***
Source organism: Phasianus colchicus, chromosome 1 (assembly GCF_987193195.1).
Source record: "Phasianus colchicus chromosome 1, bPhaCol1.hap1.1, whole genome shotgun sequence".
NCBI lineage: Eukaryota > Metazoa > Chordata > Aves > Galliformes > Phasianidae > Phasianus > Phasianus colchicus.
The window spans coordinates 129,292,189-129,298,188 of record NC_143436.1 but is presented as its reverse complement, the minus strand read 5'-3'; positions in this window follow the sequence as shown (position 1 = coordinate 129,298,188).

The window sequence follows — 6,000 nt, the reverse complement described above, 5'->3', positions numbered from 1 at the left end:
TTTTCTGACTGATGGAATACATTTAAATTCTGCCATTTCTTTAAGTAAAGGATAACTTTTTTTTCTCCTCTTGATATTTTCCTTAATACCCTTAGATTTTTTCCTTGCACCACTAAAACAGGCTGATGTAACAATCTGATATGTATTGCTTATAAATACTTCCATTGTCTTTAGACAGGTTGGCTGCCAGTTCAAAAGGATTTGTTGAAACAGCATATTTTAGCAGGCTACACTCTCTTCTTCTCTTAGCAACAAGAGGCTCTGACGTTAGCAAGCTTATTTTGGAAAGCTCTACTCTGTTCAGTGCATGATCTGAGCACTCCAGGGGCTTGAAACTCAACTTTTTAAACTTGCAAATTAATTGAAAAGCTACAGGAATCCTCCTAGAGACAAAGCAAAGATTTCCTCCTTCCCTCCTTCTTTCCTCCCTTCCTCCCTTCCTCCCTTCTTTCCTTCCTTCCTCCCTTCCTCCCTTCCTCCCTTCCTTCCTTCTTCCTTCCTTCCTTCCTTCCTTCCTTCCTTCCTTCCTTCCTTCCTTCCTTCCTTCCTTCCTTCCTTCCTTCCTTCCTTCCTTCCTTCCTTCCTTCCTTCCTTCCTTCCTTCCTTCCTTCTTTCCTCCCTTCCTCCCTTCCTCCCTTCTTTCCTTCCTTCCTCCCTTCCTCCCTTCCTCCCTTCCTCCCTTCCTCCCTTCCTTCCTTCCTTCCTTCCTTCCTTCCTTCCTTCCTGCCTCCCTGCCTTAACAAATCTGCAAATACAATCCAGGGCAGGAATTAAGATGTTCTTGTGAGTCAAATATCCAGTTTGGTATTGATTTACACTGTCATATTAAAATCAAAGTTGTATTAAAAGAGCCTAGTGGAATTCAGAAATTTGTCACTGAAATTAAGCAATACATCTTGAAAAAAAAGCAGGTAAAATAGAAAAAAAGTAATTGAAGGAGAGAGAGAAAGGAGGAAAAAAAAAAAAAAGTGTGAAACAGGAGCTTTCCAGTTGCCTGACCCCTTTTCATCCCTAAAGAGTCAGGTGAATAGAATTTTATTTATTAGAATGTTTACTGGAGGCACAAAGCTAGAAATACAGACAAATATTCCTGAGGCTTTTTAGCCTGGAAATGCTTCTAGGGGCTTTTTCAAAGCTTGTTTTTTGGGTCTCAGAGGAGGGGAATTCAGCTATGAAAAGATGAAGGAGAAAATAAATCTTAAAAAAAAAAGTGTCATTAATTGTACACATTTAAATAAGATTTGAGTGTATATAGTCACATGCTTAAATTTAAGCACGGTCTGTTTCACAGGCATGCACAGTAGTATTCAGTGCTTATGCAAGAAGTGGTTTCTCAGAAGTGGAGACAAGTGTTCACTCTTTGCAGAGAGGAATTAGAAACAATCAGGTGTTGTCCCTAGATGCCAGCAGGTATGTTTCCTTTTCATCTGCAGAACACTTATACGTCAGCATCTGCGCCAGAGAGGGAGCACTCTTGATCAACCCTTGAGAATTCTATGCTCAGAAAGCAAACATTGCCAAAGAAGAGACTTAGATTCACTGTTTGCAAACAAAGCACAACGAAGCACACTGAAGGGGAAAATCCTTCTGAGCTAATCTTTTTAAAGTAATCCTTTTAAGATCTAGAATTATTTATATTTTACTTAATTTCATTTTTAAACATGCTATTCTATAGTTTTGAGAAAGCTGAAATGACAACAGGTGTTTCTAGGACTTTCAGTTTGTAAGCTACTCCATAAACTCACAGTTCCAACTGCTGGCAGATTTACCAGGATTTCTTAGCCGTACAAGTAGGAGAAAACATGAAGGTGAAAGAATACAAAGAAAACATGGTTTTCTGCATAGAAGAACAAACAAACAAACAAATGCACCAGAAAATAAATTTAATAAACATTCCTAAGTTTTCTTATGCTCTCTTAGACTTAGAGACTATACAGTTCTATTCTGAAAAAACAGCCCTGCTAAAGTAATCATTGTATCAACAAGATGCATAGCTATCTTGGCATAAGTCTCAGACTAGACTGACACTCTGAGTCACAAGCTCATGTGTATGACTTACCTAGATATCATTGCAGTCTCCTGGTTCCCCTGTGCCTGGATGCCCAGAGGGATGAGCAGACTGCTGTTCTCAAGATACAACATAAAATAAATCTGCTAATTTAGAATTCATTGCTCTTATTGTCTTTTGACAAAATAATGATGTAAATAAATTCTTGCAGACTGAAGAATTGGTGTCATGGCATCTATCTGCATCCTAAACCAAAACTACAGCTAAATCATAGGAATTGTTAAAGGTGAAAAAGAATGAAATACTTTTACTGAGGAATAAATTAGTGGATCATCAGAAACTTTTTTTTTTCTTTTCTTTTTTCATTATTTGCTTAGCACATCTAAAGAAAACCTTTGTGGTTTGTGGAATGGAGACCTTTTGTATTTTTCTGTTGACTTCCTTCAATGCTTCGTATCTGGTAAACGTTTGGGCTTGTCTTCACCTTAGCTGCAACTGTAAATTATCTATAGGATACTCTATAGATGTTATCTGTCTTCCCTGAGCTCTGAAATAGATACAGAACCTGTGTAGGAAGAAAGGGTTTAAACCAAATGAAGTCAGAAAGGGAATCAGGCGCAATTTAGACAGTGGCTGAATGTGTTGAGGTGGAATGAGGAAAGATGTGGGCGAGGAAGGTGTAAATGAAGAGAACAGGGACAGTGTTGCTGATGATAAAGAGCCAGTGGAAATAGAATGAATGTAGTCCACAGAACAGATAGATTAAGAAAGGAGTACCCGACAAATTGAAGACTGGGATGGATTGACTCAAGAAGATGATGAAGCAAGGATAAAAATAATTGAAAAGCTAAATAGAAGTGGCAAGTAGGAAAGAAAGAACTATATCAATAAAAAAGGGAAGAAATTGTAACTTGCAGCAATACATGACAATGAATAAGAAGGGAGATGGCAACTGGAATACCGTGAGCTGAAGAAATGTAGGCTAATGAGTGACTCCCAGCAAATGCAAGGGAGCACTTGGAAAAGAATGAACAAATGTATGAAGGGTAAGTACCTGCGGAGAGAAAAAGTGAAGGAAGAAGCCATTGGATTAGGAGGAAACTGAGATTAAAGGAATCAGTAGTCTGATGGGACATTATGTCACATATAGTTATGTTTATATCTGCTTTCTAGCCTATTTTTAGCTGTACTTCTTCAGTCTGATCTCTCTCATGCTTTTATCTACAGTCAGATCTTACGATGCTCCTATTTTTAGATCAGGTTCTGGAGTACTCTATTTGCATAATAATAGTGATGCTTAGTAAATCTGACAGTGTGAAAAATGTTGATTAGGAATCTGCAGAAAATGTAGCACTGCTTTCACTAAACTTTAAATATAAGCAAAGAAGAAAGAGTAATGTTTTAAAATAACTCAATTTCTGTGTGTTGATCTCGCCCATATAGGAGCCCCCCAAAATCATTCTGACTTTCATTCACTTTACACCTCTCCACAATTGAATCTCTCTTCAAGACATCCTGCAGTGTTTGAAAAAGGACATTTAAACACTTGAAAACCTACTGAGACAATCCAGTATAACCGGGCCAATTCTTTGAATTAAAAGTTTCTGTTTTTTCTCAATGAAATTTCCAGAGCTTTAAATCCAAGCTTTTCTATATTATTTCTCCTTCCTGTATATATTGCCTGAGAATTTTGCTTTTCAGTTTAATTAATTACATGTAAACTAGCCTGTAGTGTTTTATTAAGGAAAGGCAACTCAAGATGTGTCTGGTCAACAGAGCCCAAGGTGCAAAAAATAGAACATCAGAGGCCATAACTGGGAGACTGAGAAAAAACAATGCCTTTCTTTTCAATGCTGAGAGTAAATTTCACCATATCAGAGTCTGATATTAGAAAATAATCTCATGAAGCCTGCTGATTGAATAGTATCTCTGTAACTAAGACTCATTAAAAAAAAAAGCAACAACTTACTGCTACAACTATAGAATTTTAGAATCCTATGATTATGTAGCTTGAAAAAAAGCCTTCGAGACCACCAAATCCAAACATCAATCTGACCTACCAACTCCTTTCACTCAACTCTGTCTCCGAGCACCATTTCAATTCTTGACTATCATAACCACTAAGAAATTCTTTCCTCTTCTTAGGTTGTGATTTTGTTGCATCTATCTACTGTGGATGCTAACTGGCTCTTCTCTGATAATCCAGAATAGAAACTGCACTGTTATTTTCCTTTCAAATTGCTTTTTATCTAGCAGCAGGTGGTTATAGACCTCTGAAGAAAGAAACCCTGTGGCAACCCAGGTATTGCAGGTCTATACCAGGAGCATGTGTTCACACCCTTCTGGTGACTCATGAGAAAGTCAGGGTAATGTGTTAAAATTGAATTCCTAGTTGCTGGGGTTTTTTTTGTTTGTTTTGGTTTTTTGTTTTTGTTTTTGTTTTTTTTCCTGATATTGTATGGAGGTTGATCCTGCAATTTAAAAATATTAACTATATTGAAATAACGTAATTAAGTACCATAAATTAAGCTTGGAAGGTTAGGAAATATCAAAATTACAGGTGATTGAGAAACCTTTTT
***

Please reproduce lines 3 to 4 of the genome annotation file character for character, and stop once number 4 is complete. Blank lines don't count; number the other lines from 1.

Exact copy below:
NCBI lineage: Eukaryota > Metazoa > Chordata > Aves > Galliformes > Phasianidae > Phasianus > Phasianus colchicus.
The window spans coordinates 129,292,189-129,298,188 of record NC_143436.1 but is presented as its reverse complement, the minus strand read 5'-3'; positions in this window follow the sequence as shown (position 1 = coordinate 129,298,188).